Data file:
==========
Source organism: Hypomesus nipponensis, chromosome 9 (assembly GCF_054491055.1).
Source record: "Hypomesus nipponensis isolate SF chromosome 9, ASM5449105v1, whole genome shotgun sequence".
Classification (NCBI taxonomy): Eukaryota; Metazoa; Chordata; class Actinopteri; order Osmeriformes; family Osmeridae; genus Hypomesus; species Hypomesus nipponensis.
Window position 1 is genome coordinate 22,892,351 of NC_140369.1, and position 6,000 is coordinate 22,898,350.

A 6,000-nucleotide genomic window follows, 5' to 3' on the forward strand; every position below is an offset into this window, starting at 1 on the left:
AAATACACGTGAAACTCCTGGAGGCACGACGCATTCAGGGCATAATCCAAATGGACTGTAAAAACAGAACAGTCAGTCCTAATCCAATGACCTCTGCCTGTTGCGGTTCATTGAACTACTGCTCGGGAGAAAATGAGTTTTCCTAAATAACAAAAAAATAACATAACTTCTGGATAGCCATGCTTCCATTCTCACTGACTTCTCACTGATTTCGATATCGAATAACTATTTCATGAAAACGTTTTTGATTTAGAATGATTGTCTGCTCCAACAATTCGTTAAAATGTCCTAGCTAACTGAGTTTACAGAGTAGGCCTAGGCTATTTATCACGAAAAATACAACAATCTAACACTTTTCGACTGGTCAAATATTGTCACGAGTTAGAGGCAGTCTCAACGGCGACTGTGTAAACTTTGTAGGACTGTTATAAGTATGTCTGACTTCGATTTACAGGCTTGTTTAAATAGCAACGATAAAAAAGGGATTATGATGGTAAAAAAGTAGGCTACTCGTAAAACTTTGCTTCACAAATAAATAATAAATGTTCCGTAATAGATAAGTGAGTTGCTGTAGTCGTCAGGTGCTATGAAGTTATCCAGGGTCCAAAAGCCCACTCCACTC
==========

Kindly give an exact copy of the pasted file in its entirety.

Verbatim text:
Source organism: Hypomesus nipponensis, chromosome 9 (assembly GCF_054491055.1).
Source record: "Hypomesus nipponensis isolate SF chromosome 9, ASM5449105v1, whole genome shotgun sequence".
Classification (NCBI taxonomy): Eukaryota; Metazoa; Chordata; class Actinopteri; order Osmeriformes; family Osmeridae; genus Hypomesus; species Hypomesus nipponensis.
Window position 1 is genome coordinate 22,892,351 of NC_140369.1, and position 6,000 is coordinate 22,898,350.

A 6,000-nucleotide genomic window follows, 5' to 3' on the forward strand; every position below is an offset into this window, starting at 1 on the left:
AAATACACGTGAAACTCCTGGAGGCACGACGCATTCAGGGCATAATCCAAATGGACTGTAAAAACAGAACAGTCAGTCCTAATCCAATGACCTCTGCCTGTTGCGGTTCATTGAACTACTGCTCGGGAGAAAATGAGTTTTCCTAAATAACAAAAAAATAACATAACTTCTGGATAGCCATGCTTCCATTCTCACTGACTTCTCACTGATTTCGATATCGAATAACTATTTCATGAAAACGTTTTTGATTTAGAATGATTGTCTGCTCCAACAATTCGTTAAAATGTCCTAGCTAACTGAGTTTACAGAGTAGGCCTAGGCTATTTATCACGAAAAATACAACAATCTAACACTTTTCGACTGGTCAAATATTGTCACGAGTTAGAGGCAGTCTCAACGGCGACTGTGTAAACTTTGTAGGACTGTTATAAGTATGTCTGACTTCGATTTACAGGCTTGTTTAAATAGCAACGATAAAAAAGGGATTATGATGGTAAAAAAGTAGGCTACTCGTAAAACTTTGCTTCACAAATAAATAATAAATGTTCCGTAATAGATAAGTGAGTTGCTGTAGTCGTCAGGTGCTATGAAGTTATCCAGGGTCCAAAAGCCCACTCCACTC